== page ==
My rating: 3 of 5 stars
Title: Bengal’s Quest
Author: Lora Leigh
Series: Breeds, #30
Date: June 23, 2015
New York Times bestselling author Lora Leigh tells a story of two Breeds who are united by animal desires, only to find it’s vengeance that stirs the mating heat…
He was a shadow, ever shifting and insinuating, able to blend in everywhere and anywhere. The elusive ideal conceived and created by the Genetics Council, he went by just as many names as he had identities—the last one being Gideon.
Now calling himself Graeme, he hides in plain sight, terrifyingly close to his goal. A rogue Bengal Breed, he has loyalties to no one but himself. And he has a need for vengeance that surges hot and swift through his veins.
Graeme plans to exact an extreme and ruthless vendetta against those who wronged him—Breed and human alike. All will suffer his wrath: those who created him, those who pretended to love him, and those who betrayed him.
That includes the one at the center of it all: a seductive, enigmatic woman helpless against the man whose desire is just as desperate as his need to destroy.
And he’s on her scent…
Okay, the good and the bad.
I love the Breed books. I have loved them since the first, Tempting the Beast, was published a decade ago. There is something about a human/animal mix that is fascinating, yet they are not shifters. The sex in these books is amazing and the differences the animal genetics bring to it heats it up even further.
I love the Breeds and their mates whether Breed or human. I even love the ones that irritate me to no end. Yes, Jonah, I’m talking about you.
My heart breaks for the suffering the Breeds have and are still enduring, but it also soars for the strength they exhibit even after all that suffering.
The storylines are wonderful and characters from previous books are integral to later books.
Bengal’s Quest is not exception.
I have been waiting for G’s book whether he is Graham or Gideon. He has suffered so much and deserves a happy ending. With Cat, he finally gets that ending.
But man does he have to work for it.
G has done so much to protect Cat, he almost loses her. She doesn’t trust him and she can’t believe he really cares for her. Her tiger has been suppressed for so long that she doesn’t trust her instincts either.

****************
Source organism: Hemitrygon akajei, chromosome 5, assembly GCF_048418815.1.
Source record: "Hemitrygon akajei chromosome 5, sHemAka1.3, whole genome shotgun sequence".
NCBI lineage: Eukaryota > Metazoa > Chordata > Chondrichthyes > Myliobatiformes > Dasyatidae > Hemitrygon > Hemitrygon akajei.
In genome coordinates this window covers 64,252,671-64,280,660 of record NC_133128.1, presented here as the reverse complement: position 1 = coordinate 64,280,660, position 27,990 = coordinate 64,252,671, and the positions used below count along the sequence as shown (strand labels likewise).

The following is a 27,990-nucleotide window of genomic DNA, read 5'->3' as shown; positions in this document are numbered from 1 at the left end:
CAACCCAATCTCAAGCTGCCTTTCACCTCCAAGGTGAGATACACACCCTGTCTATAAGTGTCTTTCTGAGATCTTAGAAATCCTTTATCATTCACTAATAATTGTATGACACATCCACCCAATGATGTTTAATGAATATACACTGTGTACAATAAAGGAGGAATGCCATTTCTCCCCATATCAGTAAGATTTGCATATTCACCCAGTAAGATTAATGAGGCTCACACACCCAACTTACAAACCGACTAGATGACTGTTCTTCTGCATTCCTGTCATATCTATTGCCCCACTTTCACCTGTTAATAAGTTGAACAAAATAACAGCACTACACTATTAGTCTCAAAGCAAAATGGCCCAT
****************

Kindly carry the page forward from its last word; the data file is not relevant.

G only seems to know how to keep secrets. He does it to protect Cat, but she only knows that he doesn’t trust her with his secrets. How is she supposed to trust him?
Of course, it works out in the end. This is a romance after all, but the heartbreak along the way is painful.
There is nothing bad about the story itself. It’s just this is book thirty (that’s right, 30!) in the series which makes it confusing to keep straight. I have read all of the books in this series and I still have problems remembering the things that happened in the past. Unfortunately, these things are critical to the storyline of Bengal’s Quest. The author tries to give enough backstory to help the reader, but there is just so much going on.
This is definitely NOT a book that can be read as a standalone.
The other “bad” thing about this book is something that I have found in many of Lora Leigh’s recent books. The lack of editing is painful. I realize I have an advance reader’s copy, so it is not the final version, but this one should never have made it to the publisher’s desk. Because it is an ARC, I would not normally mention it in a review, but I have other published books by LL which have the same problems with editing. In all honesty, I no longer buy anything but her Breed books due to that.
I hate that this problem with the mechanics of writing takes so much away from my enjoyment of her books. The stories, this one included, are wonderful. The writing is wonderful. All it would take is a proofreader to make the books themselves wonderful.
Will I recommend this book to other readers? Of course, but only with the caveats regarding the backstory and editing issues.
This book was sent to me by NetGalley in return for an honest review.